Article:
Archive for May, 2011


Quote of the Day

Fugu Preparation

Image used under Creative Commons license from Flickr user oliptang.

“If in fact you’ve consumed the venom of the blowfish, and from what the chef has told me it’s quite probable, you have twenty-four hours to live.” – Dr. Hibbert
“Twenty-four hours?” – Homer Simpson
“Well, twenty-two, I’m sorry I kept you waiting so long.” – Dr. Hibbert


Crazy Noises: 500 Keys

“What’s that weird key for?” – Bart Simpson
“That’s Daddy’s magic key.  It opens every door in town.” – Ralph Wiggum

In our ongoing mission to bring you only the shallowest and laziest analysis of Zombie Simpsons, we’re keeping up our Crazy Noises series for Season 22.  Since a podcast is so 2004, and video would require a flag, a fern and some folding chairs from the garage, we’ve elected to use the technology that brought the word “emoticon” to the masses: the chatroom.  Star Trek image macros are strictly forbidden, unless you have a really good reason why Captain Picard is better than Captain Kirk.  This text has been edited for clarity and spelling (gag inducingly enough, not on “Pooter”).

You could throw darts at the storyboards for this episode and pick out a scene that didn’t make sense, so it almost seems cruel to pick on one in particular.  However, there is one that stands out.  Generally speaking, even if what Zombie Simpsons is doing doesn’t make any sense, they’re usually competent enough to clearly convey what’s happening.  When Bart, standing by the school, tossed away the key to the city, it didn’t make any sense for it to land in the presumably rural yard of Cletus, but you knew what was happening. Similarly, the meandering, city spanning path of “The Pooter Toot Express” had no regard for anything but the cheapest grope at a laugh, but when it moved along on screen you could see where it was headed and anticipate that it was going to escape once again.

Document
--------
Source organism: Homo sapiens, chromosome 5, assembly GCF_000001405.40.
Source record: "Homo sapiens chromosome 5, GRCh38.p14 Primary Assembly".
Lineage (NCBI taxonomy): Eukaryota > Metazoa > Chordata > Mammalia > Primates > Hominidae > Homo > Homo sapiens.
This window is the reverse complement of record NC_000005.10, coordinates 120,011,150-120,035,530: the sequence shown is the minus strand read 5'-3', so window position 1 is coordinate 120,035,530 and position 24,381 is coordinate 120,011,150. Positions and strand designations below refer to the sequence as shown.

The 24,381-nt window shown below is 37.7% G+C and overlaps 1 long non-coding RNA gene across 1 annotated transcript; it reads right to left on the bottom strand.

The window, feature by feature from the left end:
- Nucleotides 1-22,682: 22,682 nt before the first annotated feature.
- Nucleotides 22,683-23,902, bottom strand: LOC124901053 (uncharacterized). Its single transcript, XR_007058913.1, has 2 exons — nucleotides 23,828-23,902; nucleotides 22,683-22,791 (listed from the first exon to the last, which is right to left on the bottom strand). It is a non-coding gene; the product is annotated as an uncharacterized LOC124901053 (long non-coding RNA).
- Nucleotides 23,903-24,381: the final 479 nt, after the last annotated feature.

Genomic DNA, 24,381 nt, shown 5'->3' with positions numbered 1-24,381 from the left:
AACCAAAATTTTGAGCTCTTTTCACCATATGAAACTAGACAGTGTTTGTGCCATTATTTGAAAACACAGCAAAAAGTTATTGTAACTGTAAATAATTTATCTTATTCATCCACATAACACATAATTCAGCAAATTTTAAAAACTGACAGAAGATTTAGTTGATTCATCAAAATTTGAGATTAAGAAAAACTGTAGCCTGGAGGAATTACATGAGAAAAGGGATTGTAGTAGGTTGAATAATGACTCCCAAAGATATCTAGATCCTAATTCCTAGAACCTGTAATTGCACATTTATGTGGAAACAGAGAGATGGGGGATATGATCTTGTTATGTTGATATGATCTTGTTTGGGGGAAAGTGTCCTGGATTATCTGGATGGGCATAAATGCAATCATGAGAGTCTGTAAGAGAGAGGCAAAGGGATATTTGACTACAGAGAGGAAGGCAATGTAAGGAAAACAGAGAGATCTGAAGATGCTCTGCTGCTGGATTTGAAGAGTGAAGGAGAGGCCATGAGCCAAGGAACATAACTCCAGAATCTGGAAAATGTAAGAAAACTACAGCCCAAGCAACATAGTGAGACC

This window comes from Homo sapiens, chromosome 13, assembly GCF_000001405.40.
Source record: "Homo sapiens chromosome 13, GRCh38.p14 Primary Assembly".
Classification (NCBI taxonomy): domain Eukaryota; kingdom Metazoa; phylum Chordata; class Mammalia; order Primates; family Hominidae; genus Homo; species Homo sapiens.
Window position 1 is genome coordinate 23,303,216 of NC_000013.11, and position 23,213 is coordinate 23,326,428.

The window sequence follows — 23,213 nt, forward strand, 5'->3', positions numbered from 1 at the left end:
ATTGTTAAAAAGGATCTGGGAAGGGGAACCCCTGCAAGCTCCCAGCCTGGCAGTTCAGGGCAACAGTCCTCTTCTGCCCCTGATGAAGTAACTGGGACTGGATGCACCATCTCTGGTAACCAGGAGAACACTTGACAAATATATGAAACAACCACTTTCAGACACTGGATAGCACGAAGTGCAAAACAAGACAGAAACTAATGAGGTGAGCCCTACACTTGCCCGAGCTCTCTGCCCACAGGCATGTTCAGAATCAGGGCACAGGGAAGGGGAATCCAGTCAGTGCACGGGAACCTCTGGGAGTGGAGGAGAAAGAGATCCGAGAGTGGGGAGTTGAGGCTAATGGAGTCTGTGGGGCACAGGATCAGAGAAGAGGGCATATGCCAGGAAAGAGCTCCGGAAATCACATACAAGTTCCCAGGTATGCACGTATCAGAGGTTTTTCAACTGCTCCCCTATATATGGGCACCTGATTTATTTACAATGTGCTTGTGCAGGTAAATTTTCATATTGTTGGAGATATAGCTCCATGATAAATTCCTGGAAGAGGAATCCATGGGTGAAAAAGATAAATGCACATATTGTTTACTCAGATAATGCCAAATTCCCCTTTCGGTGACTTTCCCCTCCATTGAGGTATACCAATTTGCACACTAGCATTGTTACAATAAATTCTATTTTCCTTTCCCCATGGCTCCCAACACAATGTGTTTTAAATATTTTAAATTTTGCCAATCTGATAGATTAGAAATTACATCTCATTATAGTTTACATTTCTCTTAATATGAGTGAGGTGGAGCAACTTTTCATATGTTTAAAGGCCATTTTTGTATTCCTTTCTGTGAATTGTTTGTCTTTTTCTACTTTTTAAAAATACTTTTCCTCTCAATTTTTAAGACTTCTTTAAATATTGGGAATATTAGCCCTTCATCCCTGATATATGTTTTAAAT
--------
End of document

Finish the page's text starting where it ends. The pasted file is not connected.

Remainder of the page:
The same bargain basement level of competence cannot be attributed to the scene with the floating mannequins.  Observe:

Floating Without Problem

Homer and Lisa talking with each other and floating easily with the mannequins.

At first, Homer and Lisa float pleasantly; they even manage a conversation.  But that’s instantly followed by the two of them, for no reason either on screen or implied, panicking and slipping under the surface.  One second they’re holding on just fine, the next they’re not:

Unprompted Panic and Drowning

Plenty of floatation aids usually help people float, on Zombie Simpsons though . . .

Once they’ve gone under, things get even more confusing.  They’re supposed to be trapped under the water, as though they had fallen through ice or something.  But there’s a shitload of open water all around them:

Go Two Feet In Any Direction!

If they were supposed to be hiding from someone this might make sense.

They could swim left or right or forward or backward just a few inches and get their heads above water.  Their hands are on some of the only places where the mannequins are.  Just looking at it is baffling.  It’s equally glaring from above: